Rails[1] provide access to the rendered template _without_ going 
through a browser, which can then be queried through XPath (if the 
template uses XHTML). It can also provide access to the attributes 
assigned to make the template. And even to check which template was 
used.

This is done by using mock requests and responses and works extremely 
well. It's considerably faster than going through HTTP for every 
request (which is often what slows down functional/acceptance testing 
and make them run for hours). It also gives you the opportunity to set 
and check conditions through code that might have been incovenient to 
generate through regular interfacing. Basically mocking.

So you have the opportunity to either XPath query the final XHTML or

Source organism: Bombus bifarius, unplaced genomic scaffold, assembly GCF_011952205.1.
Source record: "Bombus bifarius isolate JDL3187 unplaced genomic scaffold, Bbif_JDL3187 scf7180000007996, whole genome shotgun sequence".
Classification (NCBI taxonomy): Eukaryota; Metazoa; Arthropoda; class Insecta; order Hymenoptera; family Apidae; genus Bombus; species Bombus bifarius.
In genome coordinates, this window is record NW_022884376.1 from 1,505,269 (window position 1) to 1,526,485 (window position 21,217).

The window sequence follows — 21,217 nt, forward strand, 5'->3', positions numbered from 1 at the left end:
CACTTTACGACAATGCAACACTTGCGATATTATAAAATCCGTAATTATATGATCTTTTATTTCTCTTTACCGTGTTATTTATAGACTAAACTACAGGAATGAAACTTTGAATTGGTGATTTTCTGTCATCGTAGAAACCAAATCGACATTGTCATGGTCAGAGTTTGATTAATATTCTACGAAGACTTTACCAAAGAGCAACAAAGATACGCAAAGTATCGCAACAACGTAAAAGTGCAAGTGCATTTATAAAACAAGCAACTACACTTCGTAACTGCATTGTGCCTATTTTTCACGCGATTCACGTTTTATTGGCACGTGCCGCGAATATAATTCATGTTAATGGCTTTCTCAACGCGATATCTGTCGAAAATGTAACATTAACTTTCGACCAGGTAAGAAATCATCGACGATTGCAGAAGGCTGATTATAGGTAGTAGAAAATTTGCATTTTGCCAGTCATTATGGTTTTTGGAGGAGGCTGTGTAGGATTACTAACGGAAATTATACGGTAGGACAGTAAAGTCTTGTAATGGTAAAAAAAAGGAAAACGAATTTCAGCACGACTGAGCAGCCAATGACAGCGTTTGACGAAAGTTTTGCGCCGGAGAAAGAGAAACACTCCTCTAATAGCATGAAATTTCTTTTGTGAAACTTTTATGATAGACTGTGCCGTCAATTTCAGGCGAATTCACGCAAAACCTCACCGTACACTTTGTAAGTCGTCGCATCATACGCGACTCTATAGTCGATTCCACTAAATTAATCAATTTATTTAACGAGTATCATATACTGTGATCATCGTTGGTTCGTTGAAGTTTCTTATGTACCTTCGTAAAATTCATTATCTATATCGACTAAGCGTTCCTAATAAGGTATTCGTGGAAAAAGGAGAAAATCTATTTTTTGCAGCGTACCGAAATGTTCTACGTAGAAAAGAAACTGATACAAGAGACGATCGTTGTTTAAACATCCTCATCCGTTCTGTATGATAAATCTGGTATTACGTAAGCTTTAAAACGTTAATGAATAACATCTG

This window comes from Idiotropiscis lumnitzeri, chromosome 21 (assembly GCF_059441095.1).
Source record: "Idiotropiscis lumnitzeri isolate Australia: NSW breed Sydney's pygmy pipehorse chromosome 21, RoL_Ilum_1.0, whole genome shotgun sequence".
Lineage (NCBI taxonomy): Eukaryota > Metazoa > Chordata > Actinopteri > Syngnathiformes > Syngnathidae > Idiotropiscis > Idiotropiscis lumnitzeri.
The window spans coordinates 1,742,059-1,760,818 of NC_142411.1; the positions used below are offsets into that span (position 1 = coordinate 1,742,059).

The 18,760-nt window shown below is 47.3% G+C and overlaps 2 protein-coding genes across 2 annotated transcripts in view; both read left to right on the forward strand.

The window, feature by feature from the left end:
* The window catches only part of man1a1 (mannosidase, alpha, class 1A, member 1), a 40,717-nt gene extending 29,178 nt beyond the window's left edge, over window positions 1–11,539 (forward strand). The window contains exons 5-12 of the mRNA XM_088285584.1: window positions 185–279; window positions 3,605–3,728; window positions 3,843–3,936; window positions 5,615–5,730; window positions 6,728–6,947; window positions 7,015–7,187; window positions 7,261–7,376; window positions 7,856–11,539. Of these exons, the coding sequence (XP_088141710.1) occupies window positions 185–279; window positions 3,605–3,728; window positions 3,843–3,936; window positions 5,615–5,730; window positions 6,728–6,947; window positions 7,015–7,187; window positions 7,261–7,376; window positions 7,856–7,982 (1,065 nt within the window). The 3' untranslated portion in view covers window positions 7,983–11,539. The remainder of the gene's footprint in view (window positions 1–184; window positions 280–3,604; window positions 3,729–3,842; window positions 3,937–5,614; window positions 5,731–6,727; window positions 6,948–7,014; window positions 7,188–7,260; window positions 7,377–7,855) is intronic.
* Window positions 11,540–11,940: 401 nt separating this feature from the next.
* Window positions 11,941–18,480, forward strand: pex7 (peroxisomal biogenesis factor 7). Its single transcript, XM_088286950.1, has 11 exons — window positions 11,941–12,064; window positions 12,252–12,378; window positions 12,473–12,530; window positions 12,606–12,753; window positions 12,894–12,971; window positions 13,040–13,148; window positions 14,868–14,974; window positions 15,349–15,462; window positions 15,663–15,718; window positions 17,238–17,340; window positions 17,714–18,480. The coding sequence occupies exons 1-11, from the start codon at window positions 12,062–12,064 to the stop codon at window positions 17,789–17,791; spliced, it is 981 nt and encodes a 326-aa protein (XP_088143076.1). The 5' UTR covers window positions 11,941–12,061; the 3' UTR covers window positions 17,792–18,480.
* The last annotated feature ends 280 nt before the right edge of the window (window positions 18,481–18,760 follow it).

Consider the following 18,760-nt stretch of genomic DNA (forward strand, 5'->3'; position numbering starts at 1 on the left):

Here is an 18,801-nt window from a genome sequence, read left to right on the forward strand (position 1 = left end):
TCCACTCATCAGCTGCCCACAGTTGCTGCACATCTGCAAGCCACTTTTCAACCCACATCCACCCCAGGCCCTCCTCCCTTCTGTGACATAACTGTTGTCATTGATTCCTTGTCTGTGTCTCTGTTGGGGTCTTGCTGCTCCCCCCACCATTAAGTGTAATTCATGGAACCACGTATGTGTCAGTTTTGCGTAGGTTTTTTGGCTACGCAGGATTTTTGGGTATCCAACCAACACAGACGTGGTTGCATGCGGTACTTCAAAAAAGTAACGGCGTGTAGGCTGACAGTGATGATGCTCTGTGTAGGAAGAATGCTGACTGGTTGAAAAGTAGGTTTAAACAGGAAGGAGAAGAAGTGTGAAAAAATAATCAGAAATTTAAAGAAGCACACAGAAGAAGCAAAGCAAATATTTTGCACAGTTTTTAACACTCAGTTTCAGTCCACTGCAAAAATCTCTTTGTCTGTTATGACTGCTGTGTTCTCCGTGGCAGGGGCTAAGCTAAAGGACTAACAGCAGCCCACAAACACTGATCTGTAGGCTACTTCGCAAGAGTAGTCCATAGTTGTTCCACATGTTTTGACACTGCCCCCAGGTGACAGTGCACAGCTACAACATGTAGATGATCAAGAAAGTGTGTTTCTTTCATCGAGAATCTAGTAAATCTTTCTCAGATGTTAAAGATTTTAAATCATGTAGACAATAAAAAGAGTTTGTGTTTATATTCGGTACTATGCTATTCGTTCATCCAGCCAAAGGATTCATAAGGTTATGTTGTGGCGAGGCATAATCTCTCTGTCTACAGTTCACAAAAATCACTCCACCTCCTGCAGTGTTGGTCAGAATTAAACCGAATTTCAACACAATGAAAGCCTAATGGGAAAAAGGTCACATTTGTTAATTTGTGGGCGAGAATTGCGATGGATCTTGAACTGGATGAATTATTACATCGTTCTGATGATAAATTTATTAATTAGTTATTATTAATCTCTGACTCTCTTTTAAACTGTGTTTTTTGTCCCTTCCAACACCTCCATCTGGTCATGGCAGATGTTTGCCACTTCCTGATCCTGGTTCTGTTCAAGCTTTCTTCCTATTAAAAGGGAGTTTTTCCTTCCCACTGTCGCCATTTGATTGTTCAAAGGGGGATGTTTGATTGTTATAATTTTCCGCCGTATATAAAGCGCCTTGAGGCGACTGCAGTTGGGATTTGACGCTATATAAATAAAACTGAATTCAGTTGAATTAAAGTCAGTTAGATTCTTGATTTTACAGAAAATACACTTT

examine the variables that the template is supposed to be generated 
from. The latter is often a lot easier and catches most errors (by 
basically just testing controller and model) that computers are good at 
(comparing objects) and leaves the stuff that computers are less good 
at it human testing (does this look right?).

[1] Rails is that web-application framework that I've been talking 
about for far too long without sharing much code yet ;)
--
David Heinemeier Hansson,
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